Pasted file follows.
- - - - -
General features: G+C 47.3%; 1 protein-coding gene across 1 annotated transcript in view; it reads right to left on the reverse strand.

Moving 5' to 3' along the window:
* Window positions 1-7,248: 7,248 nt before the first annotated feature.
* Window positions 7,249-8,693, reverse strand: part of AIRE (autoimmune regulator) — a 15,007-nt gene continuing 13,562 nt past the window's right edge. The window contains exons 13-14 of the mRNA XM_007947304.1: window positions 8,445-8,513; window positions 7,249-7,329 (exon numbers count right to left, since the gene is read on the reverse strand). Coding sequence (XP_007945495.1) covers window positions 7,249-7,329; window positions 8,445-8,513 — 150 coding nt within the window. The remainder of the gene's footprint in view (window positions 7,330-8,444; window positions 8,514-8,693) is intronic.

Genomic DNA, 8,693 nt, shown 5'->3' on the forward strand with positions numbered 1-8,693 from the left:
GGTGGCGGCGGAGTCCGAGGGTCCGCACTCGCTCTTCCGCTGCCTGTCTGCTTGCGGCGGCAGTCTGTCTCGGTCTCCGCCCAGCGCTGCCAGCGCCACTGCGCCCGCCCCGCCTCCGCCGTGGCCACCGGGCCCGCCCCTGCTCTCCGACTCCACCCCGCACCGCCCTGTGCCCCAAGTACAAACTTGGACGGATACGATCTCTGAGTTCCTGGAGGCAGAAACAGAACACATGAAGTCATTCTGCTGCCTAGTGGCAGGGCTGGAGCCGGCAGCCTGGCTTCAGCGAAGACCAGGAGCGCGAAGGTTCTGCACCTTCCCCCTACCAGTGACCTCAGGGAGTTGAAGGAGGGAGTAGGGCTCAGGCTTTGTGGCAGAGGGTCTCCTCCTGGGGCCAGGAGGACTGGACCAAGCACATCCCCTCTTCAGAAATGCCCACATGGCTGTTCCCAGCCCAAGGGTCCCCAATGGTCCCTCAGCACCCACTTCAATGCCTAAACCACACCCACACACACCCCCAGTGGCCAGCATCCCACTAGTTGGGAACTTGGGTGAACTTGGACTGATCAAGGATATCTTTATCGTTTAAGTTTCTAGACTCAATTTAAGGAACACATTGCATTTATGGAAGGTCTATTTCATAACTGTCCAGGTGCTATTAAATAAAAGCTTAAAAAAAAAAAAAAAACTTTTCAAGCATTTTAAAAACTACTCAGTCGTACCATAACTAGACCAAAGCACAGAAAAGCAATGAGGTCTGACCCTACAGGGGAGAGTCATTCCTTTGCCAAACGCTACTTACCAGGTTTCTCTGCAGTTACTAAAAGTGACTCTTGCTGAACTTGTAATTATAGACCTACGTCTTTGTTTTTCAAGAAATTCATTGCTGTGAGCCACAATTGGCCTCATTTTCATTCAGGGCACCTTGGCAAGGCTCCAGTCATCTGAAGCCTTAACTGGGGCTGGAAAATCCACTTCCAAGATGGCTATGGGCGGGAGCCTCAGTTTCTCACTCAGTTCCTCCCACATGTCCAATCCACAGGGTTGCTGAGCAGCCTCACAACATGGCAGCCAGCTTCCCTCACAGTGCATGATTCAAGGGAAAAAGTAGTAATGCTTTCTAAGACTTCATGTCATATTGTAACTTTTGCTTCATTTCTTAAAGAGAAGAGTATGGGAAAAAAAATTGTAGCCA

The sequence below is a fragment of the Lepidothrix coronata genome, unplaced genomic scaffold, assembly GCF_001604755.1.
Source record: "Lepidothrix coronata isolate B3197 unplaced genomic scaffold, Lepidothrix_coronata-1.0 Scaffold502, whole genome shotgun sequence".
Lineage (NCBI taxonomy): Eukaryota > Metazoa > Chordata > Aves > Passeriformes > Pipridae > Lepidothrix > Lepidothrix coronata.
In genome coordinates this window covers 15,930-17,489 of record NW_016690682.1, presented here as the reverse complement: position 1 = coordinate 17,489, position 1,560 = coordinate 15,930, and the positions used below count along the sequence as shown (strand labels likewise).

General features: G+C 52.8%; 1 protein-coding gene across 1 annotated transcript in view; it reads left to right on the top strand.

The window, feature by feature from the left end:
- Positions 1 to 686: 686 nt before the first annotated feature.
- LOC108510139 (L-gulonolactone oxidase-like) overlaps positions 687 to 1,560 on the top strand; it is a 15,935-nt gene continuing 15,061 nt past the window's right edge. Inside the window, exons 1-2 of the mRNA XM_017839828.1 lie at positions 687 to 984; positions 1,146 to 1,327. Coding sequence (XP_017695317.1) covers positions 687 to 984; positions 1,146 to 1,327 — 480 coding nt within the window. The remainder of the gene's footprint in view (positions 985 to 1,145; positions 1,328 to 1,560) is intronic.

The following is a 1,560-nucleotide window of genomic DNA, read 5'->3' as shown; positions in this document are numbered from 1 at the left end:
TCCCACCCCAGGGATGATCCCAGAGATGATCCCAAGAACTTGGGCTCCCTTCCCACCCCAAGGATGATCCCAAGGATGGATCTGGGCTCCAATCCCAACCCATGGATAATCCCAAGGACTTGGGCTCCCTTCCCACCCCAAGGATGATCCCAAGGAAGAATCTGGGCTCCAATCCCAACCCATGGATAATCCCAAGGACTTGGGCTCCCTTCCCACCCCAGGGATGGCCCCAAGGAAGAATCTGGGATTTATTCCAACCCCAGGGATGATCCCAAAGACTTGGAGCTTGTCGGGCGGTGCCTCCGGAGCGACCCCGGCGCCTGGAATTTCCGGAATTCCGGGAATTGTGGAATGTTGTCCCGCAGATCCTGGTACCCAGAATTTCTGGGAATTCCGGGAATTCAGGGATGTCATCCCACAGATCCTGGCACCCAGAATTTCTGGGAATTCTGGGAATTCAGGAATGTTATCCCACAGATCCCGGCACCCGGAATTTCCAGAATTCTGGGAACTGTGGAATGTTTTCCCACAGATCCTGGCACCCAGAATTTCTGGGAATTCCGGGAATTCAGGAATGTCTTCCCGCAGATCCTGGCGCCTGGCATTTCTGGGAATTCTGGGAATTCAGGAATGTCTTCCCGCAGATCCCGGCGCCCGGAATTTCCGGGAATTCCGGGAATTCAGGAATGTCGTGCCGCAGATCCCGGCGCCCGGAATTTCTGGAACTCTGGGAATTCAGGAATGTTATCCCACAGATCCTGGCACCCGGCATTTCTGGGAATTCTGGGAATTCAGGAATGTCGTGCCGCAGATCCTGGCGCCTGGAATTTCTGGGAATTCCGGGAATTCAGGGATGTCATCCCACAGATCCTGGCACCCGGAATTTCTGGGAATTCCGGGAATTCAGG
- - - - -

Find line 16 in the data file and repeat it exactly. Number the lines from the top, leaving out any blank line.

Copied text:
TCCCACCCCAGGGATGATCCCAGAGATGATCCCAAGAACTTGGGCTCCCTTCCCACCCCAAGGATGATCCCAAGGATGGATCTGGGCTCCAATCCCAACCCATGGATAATCCCAAGGACTTGGGCTCCCTTCCCACCCCAAGGATGATCCCAAGGAAGAATCTGGGCTCCAATCCCAACCCATGGATAATCCCAAGGACTTGGGCTCCCTTCCCACCCCAGGGATGGCCCCAAGGAAGAATCTGGGATTTATTCCAACCCCAGGGATGATCCCAAAGACTTGGAGCTTGTCGGGCGGTGCCTCCGGAGCGACCCCGGCGCCTGGAATTTCCGGAATTCCGGGAATTGTGGAATGTTGTCCCGCAGATCCTGGTACCCAGAATTTCTGGGAATTCCGGGAATTCAGGGATGTCATCCCACAGATCCTGGCACCCAGAATTTCTGGGAATTCTGGGAATTCAGGAATGTTATCCCACAGATCCCGGCACCCGGAATTTCCAGAATTCTGGGAACTGTGGAATGTTTTCCCACAGATCCTGGCACCCAGAATTTCTGGGAATTCCGGGAATTCAGGAATGTCTTCCCGCAGATCCTGGCGCCTGGCATTTCTGGGAATTCTGGGAATTCAGGAATGTCTTCCCGCAGATCCCGGCGCCCGGAATTTCCGGGAATTCCGGGAATTCAGGAATGTCGTGCCGCAGATCCCGGCGCCCGGAATTTCTGGAACTCTGGGAATTCAGGAATGTTATCCCACAGATCCTGGCACCCGGCATTTCTGGGAATTCTGGGAATTCAGGAATGTCGTGCCGCAGATCCTGGCGCCTGGAATTTCTGGGAATTCCGGGAATTCAGGGATGTCATCCCACAGATCCTGGCACCCGGAATTTCTGGGAATTCCGGGAATTCAGG